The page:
News and Views
April 2000

Symptom Reduction and Suicide Risk in Patients Treated With Placebo in Antidepressant Clinical TrialsAn Analysis of the Food and Drug Administration Database

Author Affiliations

From the Northwest Clinical Research Center, Bellevue, Wash (Dr Khan and Ms Warner); and the Department of Psychiatry, Brown University, Providence, RI (Dr Brown).


Copyright 2000 American Medical Association. All Rights Reserved. Applicable FARS/DFARS Restrictions Apply to Government Use.2000

Arch Gen Psychiatry. 2000;57(4):311-317. doi:10.1001/archpsyc.57.4.311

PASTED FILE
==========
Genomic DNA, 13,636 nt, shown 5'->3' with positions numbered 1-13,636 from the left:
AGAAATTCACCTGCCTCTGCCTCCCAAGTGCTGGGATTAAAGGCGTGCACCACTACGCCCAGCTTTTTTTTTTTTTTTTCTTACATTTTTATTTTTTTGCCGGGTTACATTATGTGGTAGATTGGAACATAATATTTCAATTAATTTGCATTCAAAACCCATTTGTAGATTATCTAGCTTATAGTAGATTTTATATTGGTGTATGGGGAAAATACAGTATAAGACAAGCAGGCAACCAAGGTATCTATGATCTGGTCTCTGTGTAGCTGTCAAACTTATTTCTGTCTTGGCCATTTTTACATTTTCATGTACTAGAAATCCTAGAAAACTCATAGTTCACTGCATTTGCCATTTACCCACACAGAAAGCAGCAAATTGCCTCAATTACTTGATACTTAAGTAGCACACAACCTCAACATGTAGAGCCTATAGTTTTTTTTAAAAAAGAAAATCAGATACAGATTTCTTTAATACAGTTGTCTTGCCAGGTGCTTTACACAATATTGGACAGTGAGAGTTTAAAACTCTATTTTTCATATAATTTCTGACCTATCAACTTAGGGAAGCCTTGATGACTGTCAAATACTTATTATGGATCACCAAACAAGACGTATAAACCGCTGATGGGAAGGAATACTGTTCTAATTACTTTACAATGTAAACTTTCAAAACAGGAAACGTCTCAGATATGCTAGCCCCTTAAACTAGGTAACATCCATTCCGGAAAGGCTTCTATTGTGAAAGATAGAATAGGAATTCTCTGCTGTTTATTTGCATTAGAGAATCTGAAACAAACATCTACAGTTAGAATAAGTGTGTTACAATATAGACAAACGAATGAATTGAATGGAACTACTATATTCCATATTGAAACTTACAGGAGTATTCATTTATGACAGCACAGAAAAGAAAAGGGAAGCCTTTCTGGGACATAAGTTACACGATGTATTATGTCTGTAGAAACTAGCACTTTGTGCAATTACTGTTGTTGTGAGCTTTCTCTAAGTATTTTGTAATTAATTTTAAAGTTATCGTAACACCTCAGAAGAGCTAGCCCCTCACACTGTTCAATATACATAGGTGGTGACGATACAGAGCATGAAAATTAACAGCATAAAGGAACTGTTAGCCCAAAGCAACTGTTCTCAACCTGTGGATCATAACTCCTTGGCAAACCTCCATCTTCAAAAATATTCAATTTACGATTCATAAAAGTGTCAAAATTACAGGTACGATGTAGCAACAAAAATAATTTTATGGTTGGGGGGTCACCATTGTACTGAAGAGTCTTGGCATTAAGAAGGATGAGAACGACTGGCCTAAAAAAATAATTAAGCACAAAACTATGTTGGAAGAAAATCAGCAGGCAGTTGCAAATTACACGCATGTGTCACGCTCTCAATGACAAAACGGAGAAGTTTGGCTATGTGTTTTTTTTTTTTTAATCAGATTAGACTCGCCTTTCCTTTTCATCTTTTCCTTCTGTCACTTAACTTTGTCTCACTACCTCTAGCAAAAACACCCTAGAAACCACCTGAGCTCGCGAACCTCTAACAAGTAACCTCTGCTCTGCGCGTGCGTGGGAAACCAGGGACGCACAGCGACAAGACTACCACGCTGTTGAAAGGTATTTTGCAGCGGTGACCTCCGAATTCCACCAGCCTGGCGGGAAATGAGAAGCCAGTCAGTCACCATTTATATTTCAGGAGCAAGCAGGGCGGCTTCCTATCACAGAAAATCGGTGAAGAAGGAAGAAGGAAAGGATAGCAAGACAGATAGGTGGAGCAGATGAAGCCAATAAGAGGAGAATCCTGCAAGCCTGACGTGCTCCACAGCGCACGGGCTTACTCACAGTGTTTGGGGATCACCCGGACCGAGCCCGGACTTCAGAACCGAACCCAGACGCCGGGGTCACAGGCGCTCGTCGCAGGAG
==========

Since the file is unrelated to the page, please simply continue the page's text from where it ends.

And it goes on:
The assumption that depressed patients who are assigned to placebo in antidepressant clinical trials are exposed to substantial morbidity and mortality is not based on research data. We assessed suicides, suicide attempts, and depressive symptom reduction in studies of 7 new antidepressants using the Food and Drug Administration database. Among 19 639 participating patients, 34 committed suicide (0.8% per year), and 130 attempted suicide (2.9% per year). Rates of suicide and attempted suicide did not differ significantly among the placebo- and drug-treated groups. Annual rates of suicide and attempted suicide were 0.4% and 2.7% with placebo, 0.7% and 3.4% with active comparators, and 0.8% and 2.8% with investigational antidepressants, respectively. Symptom reduction was 40.7% with investigational drugs (n=4510), 41.7% with active comparators (n=1416), and 30.9% with placebo (n=2805). These data may help inform discussions about the use of placebo in antidepressant clinical trials.